I have been a Doctor Who fan since the Watergate era.
Truly. This is not hyperbole.
I was a kid during the televised hearings and there was nothing on network TV except the hearings. These were the days of 3 networks, 1 public TV station, and a few local channels that replayed syndicated content. That was it. No cable, no interwebs, no on demand. (Yes, I'm that old.)
So, there I was, a bored kid, channel flipping a hand-me-down black and white TV trying to get away from endless talking heads and I found this weird guy in an opera cloak flying around in a police box. It was so bizarre and so unlike anything else I'd ever seen and I was hooked.
Jon Pertwee was my first doctor, but I grew up in the Tom Baker era. (And yes, I wanted to grow up to be Sarah Jane Smith, sigh.) I watched faithfully through the Peter Davidson era, and then got lost into other interests and pursuits, but I never lost my love for odd old episodes of the show that I would catch time to time.
Fast forward a bunch of years, and I had the great pleasure to introduce my kids to the Doctor Who reboot with Christopher Eccleston. I hooked them too and we now watch as a family. I loved the interactions between Tennant and Simm and I love the complicated darkness they brought to the show's universe. And I enjoy Smith's incarnation of the Doctor as well. He has this ability to be absolutely goofy and absolutely deadly serious at the same time.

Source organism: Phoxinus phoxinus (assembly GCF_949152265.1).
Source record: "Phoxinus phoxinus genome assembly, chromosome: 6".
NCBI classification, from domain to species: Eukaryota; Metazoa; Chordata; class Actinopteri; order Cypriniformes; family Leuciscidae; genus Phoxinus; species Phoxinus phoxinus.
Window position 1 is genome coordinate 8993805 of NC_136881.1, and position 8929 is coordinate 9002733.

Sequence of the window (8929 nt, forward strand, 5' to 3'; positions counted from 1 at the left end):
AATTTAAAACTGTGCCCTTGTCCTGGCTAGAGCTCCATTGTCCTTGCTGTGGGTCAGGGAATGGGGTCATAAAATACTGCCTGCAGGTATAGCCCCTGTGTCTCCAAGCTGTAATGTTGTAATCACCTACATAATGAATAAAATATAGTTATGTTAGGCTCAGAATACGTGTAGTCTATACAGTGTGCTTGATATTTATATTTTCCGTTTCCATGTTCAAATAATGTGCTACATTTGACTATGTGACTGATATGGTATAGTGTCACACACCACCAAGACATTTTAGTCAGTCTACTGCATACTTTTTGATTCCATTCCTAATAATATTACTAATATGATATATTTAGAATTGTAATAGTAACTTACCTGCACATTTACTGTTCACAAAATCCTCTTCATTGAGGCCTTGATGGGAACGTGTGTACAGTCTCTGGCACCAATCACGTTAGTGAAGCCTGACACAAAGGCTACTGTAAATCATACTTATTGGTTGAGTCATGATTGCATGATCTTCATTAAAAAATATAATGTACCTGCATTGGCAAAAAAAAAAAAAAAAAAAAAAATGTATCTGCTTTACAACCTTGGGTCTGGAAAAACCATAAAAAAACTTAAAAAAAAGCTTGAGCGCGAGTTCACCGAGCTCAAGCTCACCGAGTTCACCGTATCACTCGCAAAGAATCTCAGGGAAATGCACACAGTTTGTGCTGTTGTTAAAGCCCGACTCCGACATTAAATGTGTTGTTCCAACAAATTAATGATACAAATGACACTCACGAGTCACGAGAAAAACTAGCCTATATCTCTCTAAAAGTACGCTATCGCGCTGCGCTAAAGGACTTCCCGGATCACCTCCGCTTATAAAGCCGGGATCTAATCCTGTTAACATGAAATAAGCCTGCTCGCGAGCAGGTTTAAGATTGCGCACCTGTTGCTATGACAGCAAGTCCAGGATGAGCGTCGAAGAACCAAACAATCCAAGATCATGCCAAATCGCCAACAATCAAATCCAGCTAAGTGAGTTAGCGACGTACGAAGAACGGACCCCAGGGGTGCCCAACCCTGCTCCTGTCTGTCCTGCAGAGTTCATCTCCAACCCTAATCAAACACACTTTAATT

But I have decided I am not a Steven Moffat fan.
While he is wonderful at creating snappy lines and dialogue, he spends too much of the show's energy on plot twists that exist simply to shock and surprise the viewer. As a writer, I do not believe that is the way to raise the stakes. The viewer wants to feel the characters' shock and surprise and often this is best accomplished when the viewer knows more than the characters.
Think how much more suspenseful it is to see a character walk in a shadowy place when *we* know there is something lurking, stalking him in those shadows. When we don't see that, and the monster jumps out, we are startled, we get a cheap thrill, but there is no essential connection with the character.
I also feel as if all the stories are rushed and for the sake of getting to the 'gotcha' moment at the end. Slow down, Steven. Build audience tension by cranking it a milimeter at a time. Let us see our beloved heroes struggle as peril builds around them. We should be heartbroken with our heroes, not blindsided.
I think back on what was possibly my favorite story of the new Who: Tennant's "The Family of Blood" 2 parter. It was heartbreaking to watch "John Smith" fall in love as a human because *we knew* what was going to happen. That's what made it so heartbreaking, so absorbing and why I can watch that story over and over, seeing fresh nuance each time.
Please, Steven, less 'gotcha' and more heart.